I once heard someone describe marriage as walking on hot coals. I think this is an accurate analogy. Relationships are hard and a marriage especially takes a lot of work to maintain. Some married couples appear to be super happy all the time. But you don’t know what goes on behind closed doors. People can seem happy on the outside and yet they are struggling on the other side of that door.
That doesn’t mean that marriage isn’t worth it. It just means that it takes a lot of effort and communication from both parties. The tough thing in any relationship is when trust is broken. You can mend that trust but it takes hard work. Regain the trust of your partner in any way that makes sense to you, but I believe that the best way to mend your relationship is to talk to your partner. Whatever that means for you, whether it means having a one-on-one conversation in private or seeing a couples therapist on a regular basis; both of those are viable options.
I used to think that when my romantic relationships were challenging that there was something wrong with me; Now I know that that isn’t true. What is true is that it sometimes feels like a relationship is ending when in reality something needs to shift or change. When the thought enters my mind that I am a failure at romantic relationships, I turn to that thought and say “I now pronounce you ridiculous.” Because it is a silly thought to think that you “failed” at a relationship. A partnership means that two people are involved; two people that have distinctive personalities. A relationship isn’t a failure because two people are having trouble connecting. It just means that two people are having difficulty understanding one another.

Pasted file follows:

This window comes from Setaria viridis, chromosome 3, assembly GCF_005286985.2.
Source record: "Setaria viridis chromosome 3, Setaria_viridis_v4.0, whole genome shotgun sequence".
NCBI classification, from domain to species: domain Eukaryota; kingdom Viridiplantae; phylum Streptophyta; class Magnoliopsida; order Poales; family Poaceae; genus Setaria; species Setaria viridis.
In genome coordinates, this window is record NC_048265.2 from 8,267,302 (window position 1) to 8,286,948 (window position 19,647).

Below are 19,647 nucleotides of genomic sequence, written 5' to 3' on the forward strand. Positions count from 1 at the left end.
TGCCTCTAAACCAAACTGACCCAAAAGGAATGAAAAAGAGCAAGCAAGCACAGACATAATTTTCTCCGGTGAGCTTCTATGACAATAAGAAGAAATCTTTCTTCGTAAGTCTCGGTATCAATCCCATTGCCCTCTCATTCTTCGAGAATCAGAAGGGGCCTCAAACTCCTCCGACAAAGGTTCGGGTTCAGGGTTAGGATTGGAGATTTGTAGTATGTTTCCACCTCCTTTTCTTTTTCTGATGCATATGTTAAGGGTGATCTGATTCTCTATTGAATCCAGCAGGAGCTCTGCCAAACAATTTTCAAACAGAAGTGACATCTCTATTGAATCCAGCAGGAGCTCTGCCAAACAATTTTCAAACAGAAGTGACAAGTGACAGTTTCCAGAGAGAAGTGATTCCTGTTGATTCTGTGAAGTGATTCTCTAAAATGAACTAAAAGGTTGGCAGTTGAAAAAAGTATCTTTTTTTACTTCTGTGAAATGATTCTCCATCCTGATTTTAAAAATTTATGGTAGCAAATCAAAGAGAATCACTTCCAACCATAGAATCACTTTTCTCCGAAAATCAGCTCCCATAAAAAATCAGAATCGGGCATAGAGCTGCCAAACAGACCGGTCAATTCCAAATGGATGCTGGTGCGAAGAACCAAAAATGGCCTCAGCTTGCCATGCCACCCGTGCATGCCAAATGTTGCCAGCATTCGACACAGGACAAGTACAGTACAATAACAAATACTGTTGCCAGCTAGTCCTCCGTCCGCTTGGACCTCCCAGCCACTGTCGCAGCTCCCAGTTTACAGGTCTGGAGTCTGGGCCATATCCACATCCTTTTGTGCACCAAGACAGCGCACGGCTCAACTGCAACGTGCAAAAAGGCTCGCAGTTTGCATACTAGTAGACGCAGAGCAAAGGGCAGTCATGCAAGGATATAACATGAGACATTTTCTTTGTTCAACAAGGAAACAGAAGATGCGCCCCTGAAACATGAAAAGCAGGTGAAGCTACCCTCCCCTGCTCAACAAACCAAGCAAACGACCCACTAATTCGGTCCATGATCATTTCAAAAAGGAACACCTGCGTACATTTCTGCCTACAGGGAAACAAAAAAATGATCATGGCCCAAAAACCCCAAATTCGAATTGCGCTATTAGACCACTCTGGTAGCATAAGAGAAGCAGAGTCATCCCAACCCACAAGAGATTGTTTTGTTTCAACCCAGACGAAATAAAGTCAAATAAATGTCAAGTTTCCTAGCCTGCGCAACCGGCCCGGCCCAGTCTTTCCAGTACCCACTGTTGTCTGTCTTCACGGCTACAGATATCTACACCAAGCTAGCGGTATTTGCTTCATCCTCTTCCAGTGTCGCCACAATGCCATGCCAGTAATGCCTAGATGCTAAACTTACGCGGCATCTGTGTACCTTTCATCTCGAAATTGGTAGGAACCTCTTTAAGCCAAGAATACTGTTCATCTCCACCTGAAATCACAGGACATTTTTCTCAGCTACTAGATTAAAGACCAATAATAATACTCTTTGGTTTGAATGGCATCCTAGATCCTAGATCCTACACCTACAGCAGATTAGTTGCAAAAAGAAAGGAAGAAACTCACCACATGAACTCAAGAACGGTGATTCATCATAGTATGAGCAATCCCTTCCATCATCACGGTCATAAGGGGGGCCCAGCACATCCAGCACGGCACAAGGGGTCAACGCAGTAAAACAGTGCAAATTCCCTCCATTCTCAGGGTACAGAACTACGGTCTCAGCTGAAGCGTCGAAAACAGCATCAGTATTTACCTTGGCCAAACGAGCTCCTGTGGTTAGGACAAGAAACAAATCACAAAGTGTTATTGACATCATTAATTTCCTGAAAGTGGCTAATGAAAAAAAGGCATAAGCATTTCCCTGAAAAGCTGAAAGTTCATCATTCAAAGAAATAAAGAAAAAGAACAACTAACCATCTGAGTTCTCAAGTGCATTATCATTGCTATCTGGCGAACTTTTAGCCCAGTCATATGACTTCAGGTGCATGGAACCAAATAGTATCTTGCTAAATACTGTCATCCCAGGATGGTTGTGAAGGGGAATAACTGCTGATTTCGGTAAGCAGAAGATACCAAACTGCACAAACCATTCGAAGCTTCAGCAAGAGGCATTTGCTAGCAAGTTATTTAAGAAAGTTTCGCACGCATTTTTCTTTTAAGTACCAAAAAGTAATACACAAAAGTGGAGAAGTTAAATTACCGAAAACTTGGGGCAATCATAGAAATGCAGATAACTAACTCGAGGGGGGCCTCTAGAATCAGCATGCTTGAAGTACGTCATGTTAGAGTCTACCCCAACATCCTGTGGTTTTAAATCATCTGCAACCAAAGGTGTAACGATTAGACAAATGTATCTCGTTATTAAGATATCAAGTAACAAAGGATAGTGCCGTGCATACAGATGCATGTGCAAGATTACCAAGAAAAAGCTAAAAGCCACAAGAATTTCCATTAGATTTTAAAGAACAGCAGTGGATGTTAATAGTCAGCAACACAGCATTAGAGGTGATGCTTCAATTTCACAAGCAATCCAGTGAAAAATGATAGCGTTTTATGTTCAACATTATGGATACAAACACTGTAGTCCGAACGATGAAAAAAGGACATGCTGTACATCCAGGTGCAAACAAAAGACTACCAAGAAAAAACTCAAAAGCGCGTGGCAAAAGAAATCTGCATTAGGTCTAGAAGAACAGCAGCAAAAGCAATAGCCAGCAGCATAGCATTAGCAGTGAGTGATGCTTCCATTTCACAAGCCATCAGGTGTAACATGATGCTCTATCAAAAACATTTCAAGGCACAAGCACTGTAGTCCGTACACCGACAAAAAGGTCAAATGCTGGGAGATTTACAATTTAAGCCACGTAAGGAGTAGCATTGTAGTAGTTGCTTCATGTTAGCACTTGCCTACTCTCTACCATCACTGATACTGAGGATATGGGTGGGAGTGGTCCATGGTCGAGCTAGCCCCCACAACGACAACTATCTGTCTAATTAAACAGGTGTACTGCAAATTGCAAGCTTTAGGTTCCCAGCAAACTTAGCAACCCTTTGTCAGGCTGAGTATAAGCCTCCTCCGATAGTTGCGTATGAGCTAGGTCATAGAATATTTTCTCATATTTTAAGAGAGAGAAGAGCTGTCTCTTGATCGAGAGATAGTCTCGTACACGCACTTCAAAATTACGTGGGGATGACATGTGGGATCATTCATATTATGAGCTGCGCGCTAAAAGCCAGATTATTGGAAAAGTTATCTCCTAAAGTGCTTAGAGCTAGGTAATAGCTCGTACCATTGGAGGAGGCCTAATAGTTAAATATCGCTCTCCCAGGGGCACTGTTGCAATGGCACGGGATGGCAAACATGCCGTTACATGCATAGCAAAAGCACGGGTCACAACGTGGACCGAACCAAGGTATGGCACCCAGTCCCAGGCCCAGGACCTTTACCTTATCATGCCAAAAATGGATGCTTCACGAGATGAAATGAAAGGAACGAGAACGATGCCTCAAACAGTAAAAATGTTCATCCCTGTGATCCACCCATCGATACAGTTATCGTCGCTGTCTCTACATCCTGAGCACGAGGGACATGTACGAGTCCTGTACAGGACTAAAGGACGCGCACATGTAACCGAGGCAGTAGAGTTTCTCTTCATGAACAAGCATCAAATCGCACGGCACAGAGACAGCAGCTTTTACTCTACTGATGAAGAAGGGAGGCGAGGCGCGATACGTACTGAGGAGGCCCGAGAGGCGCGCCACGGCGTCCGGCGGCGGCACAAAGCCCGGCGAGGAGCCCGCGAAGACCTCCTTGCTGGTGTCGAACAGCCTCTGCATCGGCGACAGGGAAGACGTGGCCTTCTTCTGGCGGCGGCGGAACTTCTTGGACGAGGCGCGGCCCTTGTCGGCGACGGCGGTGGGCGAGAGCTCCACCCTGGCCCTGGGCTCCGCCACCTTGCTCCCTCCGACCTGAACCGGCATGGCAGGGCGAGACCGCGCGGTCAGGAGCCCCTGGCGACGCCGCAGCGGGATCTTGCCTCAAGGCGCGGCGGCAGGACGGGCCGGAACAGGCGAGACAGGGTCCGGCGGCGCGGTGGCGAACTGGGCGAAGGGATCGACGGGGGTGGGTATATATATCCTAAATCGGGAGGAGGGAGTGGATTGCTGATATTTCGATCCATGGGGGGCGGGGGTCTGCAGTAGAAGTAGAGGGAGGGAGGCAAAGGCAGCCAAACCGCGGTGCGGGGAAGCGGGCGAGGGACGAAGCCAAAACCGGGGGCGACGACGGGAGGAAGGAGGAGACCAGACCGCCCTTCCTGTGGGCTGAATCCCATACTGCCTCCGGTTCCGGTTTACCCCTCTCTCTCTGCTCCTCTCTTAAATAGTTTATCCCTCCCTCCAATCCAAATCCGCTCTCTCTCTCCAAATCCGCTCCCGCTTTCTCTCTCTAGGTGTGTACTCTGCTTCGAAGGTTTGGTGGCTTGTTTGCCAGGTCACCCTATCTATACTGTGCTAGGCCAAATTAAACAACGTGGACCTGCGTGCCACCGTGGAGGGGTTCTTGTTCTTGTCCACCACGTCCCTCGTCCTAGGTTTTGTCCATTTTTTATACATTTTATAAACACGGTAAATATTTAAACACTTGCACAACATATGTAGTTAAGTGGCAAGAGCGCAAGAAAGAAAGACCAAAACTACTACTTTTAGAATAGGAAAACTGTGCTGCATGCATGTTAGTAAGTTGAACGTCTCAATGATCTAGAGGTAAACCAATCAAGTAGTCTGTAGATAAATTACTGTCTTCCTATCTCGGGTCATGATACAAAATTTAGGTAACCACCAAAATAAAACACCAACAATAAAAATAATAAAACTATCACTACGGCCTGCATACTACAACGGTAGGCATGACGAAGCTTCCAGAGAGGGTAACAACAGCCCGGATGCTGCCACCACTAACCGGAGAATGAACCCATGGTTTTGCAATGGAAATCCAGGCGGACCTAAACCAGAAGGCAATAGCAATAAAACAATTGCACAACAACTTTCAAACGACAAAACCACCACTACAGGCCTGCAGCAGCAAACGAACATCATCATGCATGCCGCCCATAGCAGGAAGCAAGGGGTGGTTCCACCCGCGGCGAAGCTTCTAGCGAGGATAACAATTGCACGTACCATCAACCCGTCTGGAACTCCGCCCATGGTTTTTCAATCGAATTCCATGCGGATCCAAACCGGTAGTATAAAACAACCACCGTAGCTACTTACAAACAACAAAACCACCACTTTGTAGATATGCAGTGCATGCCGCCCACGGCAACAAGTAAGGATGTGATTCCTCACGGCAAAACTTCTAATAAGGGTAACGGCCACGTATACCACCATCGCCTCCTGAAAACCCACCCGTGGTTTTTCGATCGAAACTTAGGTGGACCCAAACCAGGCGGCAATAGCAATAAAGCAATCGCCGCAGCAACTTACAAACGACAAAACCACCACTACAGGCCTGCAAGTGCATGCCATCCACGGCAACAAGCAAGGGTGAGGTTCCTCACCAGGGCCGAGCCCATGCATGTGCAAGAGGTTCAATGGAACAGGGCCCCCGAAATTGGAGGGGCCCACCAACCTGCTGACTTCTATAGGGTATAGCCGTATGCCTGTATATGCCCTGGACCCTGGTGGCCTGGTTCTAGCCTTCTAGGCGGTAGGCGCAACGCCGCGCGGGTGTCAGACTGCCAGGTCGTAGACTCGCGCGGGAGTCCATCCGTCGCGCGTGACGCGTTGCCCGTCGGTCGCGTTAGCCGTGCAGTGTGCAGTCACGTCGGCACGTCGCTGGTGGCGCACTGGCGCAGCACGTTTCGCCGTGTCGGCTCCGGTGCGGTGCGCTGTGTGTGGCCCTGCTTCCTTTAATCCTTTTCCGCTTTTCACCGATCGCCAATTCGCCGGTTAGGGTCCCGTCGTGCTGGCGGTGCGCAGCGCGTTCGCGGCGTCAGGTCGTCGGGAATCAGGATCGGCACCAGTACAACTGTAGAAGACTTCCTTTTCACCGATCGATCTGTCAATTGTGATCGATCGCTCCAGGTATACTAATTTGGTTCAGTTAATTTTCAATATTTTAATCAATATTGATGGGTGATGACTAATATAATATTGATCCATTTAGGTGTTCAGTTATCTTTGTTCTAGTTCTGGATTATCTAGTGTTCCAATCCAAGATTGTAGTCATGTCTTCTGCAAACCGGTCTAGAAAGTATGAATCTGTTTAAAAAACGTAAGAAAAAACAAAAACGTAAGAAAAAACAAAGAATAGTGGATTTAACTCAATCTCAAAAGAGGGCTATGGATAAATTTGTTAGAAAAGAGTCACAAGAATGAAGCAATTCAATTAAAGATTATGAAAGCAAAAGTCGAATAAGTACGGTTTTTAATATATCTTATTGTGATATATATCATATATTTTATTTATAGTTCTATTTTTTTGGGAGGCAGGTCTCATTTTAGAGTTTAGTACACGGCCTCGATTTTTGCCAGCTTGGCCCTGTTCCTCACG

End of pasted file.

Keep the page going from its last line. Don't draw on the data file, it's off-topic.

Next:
And the truth is that we don’t always understand each other in life. Life is full of miscommunications and misunderstandings. This is certainly present in romantic relationships and marriages. So what’s the answer? How do we work through these crossed communication wires? We try our hardest to see things from the other person’s point of view. We stop ourselves from being judgmental and instead curb that impulse and be supportive. Maybe you don’t understand what your partner wants or needs, and if you don’t then ask them.
Making assumptions about what your partner is thinking or feeling is what leads to communication break down and resentment. I have personally seen resentment mutilate relationships. So instead of being resentful because you aren’t getting your needs met, ask for what you want. I know how hard this is, because I struggle with it too. But maybe we can all work on this. Perhaps there’s a way to get what you want from your partner by being honest. It’s also about reciprocity; you give your partner what he’s asking for and then he gives you what you need.
Have you struggled with how hard relationships seem to be? What is your greatest challenge?
A version of this post was previously published on huffpost.com and is republished here with permission from the author.
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